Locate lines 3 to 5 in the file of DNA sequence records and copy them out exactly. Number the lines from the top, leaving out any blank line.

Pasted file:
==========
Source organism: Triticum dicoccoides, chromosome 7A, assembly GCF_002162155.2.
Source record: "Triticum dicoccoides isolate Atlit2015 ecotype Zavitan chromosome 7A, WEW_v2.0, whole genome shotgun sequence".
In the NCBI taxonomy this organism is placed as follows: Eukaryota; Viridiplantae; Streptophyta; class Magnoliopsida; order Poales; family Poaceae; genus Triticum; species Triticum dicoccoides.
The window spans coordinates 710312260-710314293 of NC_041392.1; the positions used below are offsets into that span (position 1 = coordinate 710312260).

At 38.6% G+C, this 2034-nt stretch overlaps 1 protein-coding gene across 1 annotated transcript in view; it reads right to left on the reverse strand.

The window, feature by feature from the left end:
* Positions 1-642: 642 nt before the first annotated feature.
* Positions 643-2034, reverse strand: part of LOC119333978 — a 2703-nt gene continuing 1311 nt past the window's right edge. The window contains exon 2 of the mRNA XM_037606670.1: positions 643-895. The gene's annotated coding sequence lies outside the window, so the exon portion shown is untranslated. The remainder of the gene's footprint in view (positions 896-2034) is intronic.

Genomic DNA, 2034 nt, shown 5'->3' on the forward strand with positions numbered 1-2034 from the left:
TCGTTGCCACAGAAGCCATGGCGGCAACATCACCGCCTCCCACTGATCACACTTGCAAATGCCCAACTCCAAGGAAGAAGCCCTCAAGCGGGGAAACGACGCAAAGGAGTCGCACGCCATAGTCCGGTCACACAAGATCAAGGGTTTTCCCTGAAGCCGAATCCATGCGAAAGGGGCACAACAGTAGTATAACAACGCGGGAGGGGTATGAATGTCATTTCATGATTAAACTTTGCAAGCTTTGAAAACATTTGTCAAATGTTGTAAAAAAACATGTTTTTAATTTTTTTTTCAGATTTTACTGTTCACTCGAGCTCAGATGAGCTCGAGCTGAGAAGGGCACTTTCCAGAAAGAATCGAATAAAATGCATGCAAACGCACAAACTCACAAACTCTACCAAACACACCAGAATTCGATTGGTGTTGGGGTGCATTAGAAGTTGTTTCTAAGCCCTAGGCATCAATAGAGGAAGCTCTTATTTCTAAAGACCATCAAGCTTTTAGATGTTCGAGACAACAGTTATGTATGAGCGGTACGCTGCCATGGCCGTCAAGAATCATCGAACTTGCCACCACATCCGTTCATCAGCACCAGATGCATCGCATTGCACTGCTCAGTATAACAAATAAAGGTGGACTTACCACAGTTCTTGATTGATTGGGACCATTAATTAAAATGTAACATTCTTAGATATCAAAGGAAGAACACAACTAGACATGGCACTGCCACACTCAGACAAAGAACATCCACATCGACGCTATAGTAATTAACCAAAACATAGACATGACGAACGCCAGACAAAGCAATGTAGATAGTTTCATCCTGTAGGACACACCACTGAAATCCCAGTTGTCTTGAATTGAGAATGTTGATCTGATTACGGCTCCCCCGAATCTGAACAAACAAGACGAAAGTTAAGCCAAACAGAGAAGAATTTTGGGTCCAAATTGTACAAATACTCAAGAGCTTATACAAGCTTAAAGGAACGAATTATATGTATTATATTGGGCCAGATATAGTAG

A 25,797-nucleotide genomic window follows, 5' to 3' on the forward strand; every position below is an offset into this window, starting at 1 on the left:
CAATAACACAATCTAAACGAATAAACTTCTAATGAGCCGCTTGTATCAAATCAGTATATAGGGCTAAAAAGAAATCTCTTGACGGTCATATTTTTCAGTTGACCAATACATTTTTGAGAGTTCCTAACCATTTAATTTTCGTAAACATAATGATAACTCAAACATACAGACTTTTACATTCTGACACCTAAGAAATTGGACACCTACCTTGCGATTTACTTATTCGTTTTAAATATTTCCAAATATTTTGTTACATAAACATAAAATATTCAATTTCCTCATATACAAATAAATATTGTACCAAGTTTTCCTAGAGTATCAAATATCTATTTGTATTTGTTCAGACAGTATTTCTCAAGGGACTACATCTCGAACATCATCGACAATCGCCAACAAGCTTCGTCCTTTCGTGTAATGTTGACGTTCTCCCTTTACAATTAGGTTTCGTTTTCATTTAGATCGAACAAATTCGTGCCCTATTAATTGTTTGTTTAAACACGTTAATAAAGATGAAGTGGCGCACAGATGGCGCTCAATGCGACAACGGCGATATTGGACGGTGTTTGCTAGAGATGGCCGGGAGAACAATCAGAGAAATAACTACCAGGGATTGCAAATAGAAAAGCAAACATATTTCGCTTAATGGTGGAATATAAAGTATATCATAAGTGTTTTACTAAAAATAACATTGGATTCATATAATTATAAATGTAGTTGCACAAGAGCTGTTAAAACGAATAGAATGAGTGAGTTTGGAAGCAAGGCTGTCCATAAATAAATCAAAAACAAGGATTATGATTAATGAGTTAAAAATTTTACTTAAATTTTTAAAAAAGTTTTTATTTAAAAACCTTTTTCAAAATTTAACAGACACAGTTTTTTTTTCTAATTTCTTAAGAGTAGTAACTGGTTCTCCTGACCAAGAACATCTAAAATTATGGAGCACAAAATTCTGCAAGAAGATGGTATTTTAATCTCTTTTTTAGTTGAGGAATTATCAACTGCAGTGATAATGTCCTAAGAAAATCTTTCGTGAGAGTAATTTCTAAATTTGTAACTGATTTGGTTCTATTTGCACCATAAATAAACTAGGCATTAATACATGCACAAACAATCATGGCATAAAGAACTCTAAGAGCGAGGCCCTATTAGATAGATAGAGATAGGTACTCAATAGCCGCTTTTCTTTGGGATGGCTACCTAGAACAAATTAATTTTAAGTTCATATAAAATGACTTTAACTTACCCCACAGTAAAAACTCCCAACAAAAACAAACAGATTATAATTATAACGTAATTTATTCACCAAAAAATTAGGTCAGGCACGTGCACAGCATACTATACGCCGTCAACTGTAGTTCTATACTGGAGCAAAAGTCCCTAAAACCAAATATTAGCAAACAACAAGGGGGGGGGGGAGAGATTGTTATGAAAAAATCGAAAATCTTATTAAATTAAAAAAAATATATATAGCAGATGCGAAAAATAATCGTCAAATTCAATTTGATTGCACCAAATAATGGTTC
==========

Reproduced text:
In the NCBI taxonomy this organism is placed as follows: Eukaryota; Viridiplantae; Streptophyta; class Magnoliopsida; order Poales; family Poaceae; genus Triticum; species Triticum dicoccoides.
The window spans coordinates 710312260-710314293 of NC_041392.1; the positions used below are offsets into that span (position 1 = coordinate 710312260).

At 38.6% G+C, this 2034-nt stretch overlaps 1 protein-coding gene across 1 annotated transcript in view; it reads right to left on the reverse strand.